EXCLUSIVE: A Georgia mother and substitute teacher is suing her school district after she was fired for expressing her religious beliefs, asking her children to be excused from a reading hour that contradicted with her religion.
Lindsey Barr was a substitute teacher at Bryan County Schools, where her children also attended school. During a library reading program, students were read the book “All Are Welcome,” which Barr said included photos that contradicted her religious beliefs.
Barr spoke to the principal of the school about the book, and asked that her children be excused from the reading hour. According to the lawsuit, within hours, Barr was locked out of the online system she used to request substitute teacher assignments. Shortly after, she was notified that her children would be excused from the reading hour.
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“The public schools have no business pushing radical ideology on our students, especially the youngest of our students,” Barr told Fox News Digital. “They have no business doing that.”
According to the lawsuit, Heather Tucker, the principal of McCallister Elementary School, told Barr that her concern over the book “revealed biases that raised a question whether she could support every child.”
“Because of her speech, Defendant Tucker terminated Lindsey from substitute teaching at MES,” the lawsuit said. Barr did not receive anything in writing informing her of her termination as a substitute teacher, but remains unable to access the account that allows her to obtain substitute positions within the district, according to the lawsuit.
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In September, Alliance Defending Freedom sent the school a letter, explaining how the district’s actions violated Barr’s rights, and demanding “Bryan County immediately reinstate Mrs. Barr so she can resume working as a substitute teacher.”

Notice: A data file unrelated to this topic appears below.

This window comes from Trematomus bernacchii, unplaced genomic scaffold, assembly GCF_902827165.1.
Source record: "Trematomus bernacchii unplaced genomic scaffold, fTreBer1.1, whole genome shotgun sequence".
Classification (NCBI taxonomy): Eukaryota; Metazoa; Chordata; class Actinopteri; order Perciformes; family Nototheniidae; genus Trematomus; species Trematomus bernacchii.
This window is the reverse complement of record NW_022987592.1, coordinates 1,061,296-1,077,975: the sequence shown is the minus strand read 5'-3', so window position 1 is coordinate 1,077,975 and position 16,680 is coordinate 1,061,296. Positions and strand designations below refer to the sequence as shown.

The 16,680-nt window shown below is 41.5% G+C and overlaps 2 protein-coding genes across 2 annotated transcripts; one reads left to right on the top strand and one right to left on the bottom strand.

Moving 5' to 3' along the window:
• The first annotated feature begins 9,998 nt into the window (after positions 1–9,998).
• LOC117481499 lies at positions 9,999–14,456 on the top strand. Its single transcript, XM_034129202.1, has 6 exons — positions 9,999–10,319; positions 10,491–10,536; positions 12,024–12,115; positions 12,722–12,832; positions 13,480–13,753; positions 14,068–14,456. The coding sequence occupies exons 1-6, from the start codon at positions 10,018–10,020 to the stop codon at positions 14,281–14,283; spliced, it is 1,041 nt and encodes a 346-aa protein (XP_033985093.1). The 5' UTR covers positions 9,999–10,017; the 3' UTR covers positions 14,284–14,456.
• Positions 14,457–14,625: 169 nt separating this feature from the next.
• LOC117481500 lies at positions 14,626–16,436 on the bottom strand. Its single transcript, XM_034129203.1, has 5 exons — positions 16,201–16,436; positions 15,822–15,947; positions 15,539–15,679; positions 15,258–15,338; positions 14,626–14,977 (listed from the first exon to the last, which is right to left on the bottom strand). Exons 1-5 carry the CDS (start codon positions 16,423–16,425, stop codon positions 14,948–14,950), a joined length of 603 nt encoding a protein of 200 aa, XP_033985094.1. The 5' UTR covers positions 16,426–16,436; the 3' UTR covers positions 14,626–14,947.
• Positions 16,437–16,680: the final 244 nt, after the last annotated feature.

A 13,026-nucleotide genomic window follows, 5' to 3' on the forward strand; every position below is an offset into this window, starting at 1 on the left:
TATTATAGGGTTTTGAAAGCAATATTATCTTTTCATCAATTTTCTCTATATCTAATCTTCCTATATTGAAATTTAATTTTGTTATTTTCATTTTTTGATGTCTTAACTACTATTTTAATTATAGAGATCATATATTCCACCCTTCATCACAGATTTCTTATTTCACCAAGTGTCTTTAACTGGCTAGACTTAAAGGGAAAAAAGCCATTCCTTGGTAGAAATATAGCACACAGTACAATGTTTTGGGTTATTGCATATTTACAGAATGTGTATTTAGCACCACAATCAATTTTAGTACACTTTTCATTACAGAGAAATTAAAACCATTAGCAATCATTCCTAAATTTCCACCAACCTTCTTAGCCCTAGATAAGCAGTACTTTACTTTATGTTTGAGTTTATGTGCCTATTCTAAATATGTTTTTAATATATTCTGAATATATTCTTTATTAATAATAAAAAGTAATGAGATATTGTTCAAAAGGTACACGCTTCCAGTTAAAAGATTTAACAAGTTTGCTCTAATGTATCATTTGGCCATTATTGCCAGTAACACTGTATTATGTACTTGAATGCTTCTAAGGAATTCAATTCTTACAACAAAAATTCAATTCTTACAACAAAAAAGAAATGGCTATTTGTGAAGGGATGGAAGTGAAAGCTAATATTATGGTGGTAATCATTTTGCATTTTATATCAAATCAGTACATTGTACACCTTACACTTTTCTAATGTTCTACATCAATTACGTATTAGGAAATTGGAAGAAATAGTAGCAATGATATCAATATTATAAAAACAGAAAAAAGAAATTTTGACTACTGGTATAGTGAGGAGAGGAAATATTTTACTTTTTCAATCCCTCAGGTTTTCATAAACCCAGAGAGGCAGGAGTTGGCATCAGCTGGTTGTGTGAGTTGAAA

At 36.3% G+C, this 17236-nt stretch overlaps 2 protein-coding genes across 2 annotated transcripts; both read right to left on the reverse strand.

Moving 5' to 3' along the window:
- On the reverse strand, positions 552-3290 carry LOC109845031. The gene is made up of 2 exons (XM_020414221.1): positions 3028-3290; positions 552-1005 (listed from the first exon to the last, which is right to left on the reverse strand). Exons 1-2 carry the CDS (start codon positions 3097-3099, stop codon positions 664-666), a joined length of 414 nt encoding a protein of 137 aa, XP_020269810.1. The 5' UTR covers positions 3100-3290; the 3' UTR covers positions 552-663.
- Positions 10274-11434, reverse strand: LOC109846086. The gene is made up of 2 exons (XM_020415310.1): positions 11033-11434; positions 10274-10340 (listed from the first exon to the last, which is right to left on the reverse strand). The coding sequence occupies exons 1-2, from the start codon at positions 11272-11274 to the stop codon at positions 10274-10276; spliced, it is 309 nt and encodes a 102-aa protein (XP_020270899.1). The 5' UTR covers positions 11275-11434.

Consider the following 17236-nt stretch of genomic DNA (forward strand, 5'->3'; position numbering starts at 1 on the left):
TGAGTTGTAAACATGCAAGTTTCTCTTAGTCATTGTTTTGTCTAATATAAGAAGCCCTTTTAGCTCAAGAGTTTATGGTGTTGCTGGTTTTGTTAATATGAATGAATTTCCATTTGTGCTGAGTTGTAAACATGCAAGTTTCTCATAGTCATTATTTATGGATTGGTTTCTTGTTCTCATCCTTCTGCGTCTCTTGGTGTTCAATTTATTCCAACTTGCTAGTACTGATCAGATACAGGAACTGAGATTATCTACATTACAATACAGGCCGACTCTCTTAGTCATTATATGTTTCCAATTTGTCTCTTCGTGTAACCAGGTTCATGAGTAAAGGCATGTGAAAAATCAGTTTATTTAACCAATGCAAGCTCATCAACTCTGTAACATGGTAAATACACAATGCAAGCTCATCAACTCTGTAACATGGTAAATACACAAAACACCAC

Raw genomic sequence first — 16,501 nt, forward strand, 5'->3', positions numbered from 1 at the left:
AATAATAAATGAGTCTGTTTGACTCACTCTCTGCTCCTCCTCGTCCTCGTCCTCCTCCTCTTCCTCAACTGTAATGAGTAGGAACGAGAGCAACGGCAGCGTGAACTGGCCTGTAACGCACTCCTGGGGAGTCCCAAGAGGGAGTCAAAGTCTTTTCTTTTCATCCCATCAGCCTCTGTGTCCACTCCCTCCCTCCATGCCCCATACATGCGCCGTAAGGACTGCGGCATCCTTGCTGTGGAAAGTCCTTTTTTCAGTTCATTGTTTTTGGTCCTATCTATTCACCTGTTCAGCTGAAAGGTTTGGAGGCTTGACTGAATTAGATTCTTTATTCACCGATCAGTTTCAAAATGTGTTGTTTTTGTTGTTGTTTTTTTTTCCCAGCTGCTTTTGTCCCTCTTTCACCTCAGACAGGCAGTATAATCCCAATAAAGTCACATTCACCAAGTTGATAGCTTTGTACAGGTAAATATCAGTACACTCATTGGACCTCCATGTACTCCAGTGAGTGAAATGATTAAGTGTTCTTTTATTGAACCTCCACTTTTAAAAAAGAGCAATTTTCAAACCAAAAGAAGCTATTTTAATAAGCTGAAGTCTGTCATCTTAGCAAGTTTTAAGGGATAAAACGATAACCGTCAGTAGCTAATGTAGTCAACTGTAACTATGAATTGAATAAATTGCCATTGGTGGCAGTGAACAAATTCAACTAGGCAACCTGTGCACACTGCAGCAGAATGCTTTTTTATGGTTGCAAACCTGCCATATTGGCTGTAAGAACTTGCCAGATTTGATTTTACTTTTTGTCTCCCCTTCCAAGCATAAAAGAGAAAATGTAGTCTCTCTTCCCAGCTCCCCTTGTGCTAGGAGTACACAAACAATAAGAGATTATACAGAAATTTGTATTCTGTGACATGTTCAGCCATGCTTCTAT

The school did not respond to the letter, or reinstate Barr, and Alliance Defending Freedom filed on her behalf Friday.
“The First Amendment clearly prohibits BCS from engaging in ‘viewpoint discrimination,’ or the punishment of speech where ‘the opinion or perspective of the speaker’ is the rationale for the punishment,” the lawsuit reads.
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“It’s pretty clear that public schools can’t fire teachers for expressing concern about their kids education,” Tyson Langhofer, senior counsel and Director of the Center for Academic Freedom at Alliance Defending Freedom, told Fox News Digital. “No parent should ever be fired as a teacher simply because they exercised their right as a parent.”
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Barr said she also feared a “slow retaliation” against her children. “[I’m afraid that] my children will be passed over for opportunities, and things like that,” she said.
Langhofer advised parents, like Barr, who are concerned about books, and curriculum, to “get educated” and “make your voices heard.”
“Know that the school cannot retaliate against you or your child, simply for you exercising your first amendment right to speak, and your Constitutional right to parent your children.”
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“It’s important for school boards to know parents are fed up with school boards focusing on indoctrinating their children than educating them,” Langhofer added.
The lawsuit was filed Friday against Tucker, the director of human resources at Bryan County Schools, the superintendent of Bryan County Schools and the assistant superintendent of teaching and learning at Bryan County Schools, all who were involved in Barr’s firing.
Source: Fox News